Elliott has spoken about this with BBC director-general Mark Thompson, and has held talks with other corporation executives. Links between Time Out's website and BBC Online, which Elliott admires for its "genuine international reach", would certainly appeal to the publisher.

But progress has stalled, partly because of the BBC's unusual relationship with the world of commerce. "I think if the BBC was a full-blown commercial business we'd be in a relationship with them. But then again if they were a full-blown commercial business they wouldn't be where they are today."

With numerous websites offering free and detailed information on the London entertainment scene, Elliott has been more vulnerable than most publishers to the rise of the internet. During the past month, he has taken the daring step of putting all the listings from the London magazine online. Although the move has not been backed by promotion, it has led to a discernible rise in activity on TimeOut.com. But not everyone in the Time Out family is convinced it is the right way forward. "The people who run New York are very worried about putting all the information online because it might affect their subscriptions. There's a nervousness."

The New York edition relies heavily on subscriptions, which account for around 90 per cent of sales. In London, the proportion is less but has risen to 38,000 and is being "consciously driven up all the time".

Nevertheless, Elliott is convinced that putting content online for free will bring long-term benefit. "We can significantly increase the readership of Time Out by going online. My argument to the editor of the magazine would be that you currently have 450,000 readers of the printed magazine. By putting the whole magazine online you could be creating a readership of a million and a half, maybe two million over two years. That means we can hook into the Time Out world people who are unlikely to be regular readers of the magazine."

Three years ago Elliott told this newspaper that he could see no reason why people wouldn't be willing to hand over £1 for each time they viewed Time Out listings on the internet. "The casual purchaser who wants to use the Time Out service has to go to the newsagent and pay £2.20," he said. "What's the difference between them coming to our site and being asked to pay £1?" The magazine cover price has since gone up to £2.50 but Elliott now accepts that he is not going to get his pound.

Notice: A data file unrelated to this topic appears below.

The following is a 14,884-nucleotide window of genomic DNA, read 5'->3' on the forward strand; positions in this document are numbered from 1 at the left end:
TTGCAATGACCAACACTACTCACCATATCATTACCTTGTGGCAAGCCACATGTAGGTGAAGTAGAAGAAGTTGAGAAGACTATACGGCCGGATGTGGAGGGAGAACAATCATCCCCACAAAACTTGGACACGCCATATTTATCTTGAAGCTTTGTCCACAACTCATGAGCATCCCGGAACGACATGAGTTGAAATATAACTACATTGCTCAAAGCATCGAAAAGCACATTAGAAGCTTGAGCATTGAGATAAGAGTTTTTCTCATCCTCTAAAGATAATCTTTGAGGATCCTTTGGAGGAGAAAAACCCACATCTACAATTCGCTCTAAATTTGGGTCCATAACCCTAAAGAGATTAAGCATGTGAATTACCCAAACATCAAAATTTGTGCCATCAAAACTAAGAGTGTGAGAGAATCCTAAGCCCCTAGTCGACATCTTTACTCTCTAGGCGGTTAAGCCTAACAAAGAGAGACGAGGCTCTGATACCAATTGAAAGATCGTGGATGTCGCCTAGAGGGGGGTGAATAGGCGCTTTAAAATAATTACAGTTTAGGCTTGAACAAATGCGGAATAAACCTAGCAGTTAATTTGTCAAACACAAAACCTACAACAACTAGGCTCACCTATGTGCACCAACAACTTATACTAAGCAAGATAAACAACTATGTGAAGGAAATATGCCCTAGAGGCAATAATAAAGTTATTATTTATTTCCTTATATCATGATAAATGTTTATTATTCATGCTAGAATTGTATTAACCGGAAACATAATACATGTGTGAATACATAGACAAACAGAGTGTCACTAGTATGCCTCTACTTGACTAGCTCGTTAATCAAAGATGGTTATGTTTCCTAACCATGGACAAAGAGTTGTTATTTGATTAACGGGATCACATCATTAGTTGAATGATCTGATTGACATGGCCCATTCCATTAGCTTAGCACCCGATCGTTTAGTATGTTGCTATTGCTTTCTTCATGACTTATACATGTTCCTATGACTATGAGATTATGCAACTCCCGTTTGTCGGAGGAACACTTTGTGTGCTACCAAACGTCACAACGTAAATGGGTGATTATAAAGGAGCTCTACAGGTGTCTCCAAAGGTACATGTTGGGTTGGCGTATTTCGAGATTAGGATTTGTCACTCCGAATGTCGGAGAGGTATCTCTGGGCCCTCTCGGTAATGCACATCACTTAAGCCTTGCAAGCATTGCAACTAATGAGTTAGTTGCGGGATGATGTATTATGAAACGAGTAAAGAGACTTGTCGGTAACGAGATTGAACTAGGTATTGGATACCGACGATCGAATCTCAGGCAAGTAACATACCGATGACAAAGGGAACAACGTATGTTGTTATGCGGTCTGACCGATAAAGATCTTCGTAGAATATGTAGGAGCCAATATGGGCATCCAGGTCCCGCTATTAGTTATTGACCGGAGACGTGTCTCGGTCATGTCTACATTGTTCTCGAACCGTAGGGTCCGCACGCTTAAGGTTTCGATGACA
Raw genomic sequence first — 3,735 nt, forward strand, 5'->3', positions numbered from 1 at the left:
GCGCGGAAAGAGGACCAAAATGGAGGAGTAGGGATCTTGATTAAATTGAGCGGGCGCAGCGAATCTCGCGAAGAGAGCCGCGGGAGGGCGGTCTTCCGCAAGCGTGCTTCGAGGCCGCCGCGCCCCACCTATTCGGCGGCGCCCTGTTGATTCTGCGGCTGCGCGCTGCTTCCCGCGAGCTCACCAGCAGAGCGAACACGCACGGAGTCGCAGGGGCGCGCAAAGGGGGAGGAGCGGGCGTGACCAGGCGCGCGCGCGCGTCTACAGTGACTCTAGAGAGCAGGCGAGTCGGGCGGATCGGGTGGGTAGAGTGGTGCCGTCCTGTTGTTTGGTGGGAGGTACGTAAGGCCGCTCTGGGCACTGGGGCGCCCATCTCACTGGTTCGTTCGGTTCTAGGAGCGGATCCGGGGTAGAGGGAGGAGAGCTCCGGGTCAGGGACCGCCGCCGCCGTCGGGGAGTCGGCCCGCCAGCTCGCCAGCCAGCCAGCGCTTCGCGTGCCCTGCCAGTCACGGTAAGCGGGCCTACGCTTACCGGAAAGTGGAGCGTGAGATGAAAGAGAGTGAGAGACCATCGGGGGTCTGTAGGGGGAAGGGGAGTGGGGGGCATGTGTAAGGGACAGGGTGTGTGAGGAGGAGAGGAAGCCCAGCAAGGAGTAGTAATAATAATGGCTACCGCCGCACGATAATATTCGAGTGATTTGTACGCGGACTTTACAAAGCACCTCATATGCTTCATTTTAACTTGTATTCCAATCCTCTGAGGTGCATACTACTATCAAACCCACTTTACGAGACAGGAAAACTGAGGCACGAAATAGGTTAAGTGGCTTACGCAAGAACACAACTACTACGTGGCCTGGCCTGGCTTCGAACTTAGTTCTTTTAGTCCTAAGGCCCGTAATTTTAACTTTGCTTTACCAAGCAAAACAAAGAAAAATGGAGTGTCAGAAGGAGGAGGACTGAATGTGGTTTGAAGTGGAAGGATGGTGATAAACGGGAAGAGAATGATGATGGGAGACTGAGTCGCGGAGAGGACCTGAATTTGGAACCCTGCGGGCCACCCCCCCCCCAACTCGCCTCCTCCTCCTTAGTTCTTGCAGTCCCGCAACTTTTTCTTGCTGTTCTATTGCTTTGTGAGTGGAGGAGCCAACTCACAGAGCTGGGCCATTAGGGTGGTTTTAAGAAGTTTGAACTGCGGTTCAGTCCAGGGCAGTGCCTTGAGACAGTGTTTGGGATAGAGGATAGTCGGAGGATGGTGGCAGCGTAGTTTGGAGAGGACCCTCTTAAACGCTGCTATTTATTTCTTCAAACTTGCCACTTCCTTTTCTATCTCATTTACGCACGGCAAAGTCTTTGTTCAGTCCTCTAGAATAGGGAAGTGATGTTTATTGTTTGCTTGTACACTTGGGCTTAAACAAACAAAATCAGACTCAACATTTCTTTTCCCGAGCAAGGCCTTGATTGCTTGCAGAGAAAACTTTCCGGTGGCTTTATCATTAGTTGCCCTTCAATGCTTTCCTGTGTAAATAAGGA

"At one stage I was very adamant that it was better to have 150,000 customers paying subscription than tons of people getting the service for free. That clearly is an era that's gone. I don't know a single person that's happy to go to a website and sign up and pay. We are not unfortunately going to have weekly or annual subscriptions but maybe that's not appropriate anyway because you are not really offering them the same sort of service. It's a database that you dip in and out of, whereas with a magazine you get a whole package. That also goes to the heart of why I don't think sales of the magazine will drop dramatically."

Instead, the website must be made to deliver revenue through advertising. "We are in an incredibly strong position to grow advertising online because the core of Time Out is a series of mini magazines - film, theatre, gay, kids. You have section-based advertisers and we can get those people to expand their advertising with us into the online sectors, such as theatre online, where we have a real reputation."

He has set himself the target that by 2012, the year of the London Olympics, Time Out will be "absolutely recognised as the leading source for information on what's going on around the world in cities".

Elliott, who appears much younger than his 59 years, also has a reputation as the power hippie who fell out with his right-on staff, leading to them founding a rival magazine, City Limits, which was run on co-operative lines but folded in 1992.

He accepts that Time Out is less political than it was but argues that times have changed. "One of the background issues which we must never lose sight of is that in the era 1968-81 the media was less sophisticated. The Independent wasn't around, there were less sections and there were only two commercial radio stations. I built the magazine out of the alternative culture. A lot of the issues in the magazine were the things we cared about in the early Seventies: racial equality, non-discrimination against gays, police harassment, housing. There weren't a lot of voices flying the flag for all those issues. Time Out, like others in the alternative press, flew all those flags."

At the time Mick Jagger observed that getting through the political material to check out the theatre listings in Time Out was like "crossing a picket line".

Three years after Time Out launched, Elliott himself said: "Profit could change Time Out and that would be bad." But by 1977 he was complaining about the "politically enthusiastic people" who "believe in a rather pathetic way in workers' control".